Andy Puddicombe

Yeah, so Rich and I really early on in our relationship agreed, you know, at the very beginning actually, Rich said, “I have no interest by the way in going out and talking in front of people” and I said brilliant because I have no interest in the business so, you look after the business, I’ll go out and talk to people about meditation and we’ve kind of stuck to that pretty much and inevitably, you know, as Co-founders, we both get roped into a lot of the business kind of conversations but I think it has been a really enjoyable journey, I think because we don’t come from a classic business background, I think where it’s become more difficult is where, you know, you move from the exciting, family, creative, adventurous startup into a more sort of serious business, more sort of corporate structure, more kind of focus on operations and that doesn’t come naturally to Rich and I.  We are probably more of a creative team than a business team, it just so happens that that creative idea sort of spurned a business so, we are very fortunate as well to go through this together.  As I look back, I would not have wanted to do this alone, not for one minute, you know, Rich and I, we are there for each other, every single day, I talk as much to Rich as I do to my wife, maybe more, probably over the last ten years I’ve probably spent more time with Rich than I have with my wife and I’m amazed that to this day, you know, that we get along so well, we always live within a stone’s throw of each other, you know, we go on holiday together still, like we’re best mates, so we go surfing together and we hang out and I think that’s a really rare thing in business.  If it had been pure business and nothing else, I think, I’m not sure that it would have sustained me in the way that this has.  It’s been more kind of a… an adventure between two friends, and an incredible team kind of around us rather than a sort of a business sort of challenge or something like that, you know.

Elliot Moss

Stay with me to find out where the adventure goes with my Business Shaper today, it’s Andy Puddicombe on this Jazz Shapers Encore Special and he’ll be coming up again in a few more minutes, he’s not going to go anywhere, I promise you.  Right now though, we are going to hear a taster from the Mishcon Academy Digital Sessions.  They can be found on all of the major podcast platforms. 

You can hear all or former Jazz Shapers and I personally recommend it, on the Jazz Shapers podcast, or if you have got a smart speaker you can ask it politely to play Jazz Shapers and there you will find many of our recent shows.  But back to today, Jazz Shapers Encore guest, it’s Andy Puddicombe who last joined me back in 2014 when the world was a very different place in many ways and probably not very different in many others as well.  Andy is the Co-founder of Headspace, the digital health platform providing guided meditation sessions and mindfulness training to the masses.  You talked about the adventure that you are on with your best friend, with Rich.  The two of you are running this big business, we’ve ascertained that you guys both are sort of like unintentional leaders of a very big business but the question I have is, I guess, the creativity that is within you, the kind of person that you are, how does that square with having to run, co-run, a big organisation?  As much as you will say, “Elliot, I don’t get involved in the business,” you’re going to be involved in a lot of decisions.  So, what’s your leadership style, in your own words?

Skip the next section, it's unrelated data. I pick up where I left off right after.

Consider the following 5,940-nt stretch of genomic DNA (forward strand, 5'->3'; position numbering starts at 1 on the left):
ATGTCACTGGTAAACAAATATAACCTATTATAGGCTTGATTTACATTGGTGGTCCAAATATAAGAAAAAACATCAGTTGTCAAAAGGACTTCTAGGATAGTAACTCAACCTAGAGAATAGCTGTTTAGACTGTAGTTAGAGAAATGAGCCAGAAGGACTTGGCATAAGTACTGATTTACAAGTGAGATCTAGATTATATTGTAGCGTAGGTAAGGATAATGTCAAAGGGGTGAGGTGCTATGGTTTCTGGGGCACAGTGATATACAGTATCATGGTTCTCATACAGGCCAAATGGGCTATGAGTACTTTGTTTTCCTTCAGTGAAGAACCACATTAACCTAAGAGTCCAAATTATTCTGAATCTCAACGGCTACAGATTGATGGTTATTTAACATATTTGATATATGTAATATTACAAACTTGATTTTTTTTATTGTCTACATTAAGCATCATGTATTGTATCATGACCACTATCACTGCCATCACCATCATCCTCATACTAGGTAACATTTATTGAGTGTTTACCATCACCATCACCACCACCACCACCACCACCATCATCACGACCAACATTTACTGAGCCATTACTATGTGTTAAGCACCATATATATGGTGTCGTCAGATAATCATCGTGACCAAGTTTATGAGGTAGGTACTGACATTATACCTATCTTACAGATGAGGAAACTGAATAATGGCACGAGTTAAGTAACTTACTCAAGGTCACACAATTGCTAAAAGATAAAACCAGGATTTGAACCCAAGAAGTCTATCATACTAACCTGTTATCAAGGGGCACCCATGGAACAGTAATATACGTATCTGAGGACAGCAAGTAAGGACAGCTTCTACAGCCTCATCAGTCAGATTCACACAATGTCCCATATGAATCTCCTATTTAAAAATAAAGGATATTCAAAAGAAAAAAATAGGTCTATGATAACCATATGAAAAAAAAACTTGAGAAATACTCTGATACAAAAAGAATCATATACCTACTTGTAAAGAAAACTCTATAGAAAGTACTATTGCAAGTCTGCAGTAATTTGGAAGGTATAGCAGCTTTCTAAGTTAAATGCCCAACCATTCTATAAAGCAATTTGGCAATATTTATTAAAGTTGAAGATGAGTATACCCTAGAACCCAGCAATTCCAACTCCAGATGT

Andy Puddicombe

I mean, I laugh because really, still now, I mean I don’t know if at any stage I’m just going feel real but maybe it will do.  It still doesn’t… the idea of being some kind of business leader is still kind of vaguely comical to me.  I would say our leadership style for both Rich and I is to look around the world for the very best leadership talent and to employ them as quickly as possible to run the company.  So, recently last year, we took on a COO who is now the CEO, CeCe from Intuit, and we’ve watched and sort of we are there to support her as she builds out a team and genuinely kind of I feel like that, that is the job of a business leader, it’s not necessarily to kind of wrangle and take charge oneself, it’s to put the best people in the roles to build out a team that can function as best as possible to fulfil the mission and the vision as quickly as possible.  I don’t know if it’s a funny way of answering the question but that’s our style.

Elliot Moss

No, no, it’s a good… it makes perfect sense and I guess my next question then is well, how do you make sure that you find these brilliant people because there are lots of people out there but Andy and Rich have certain taste?  Have you worked out what it is that you are looking for?

Andy Puddicombe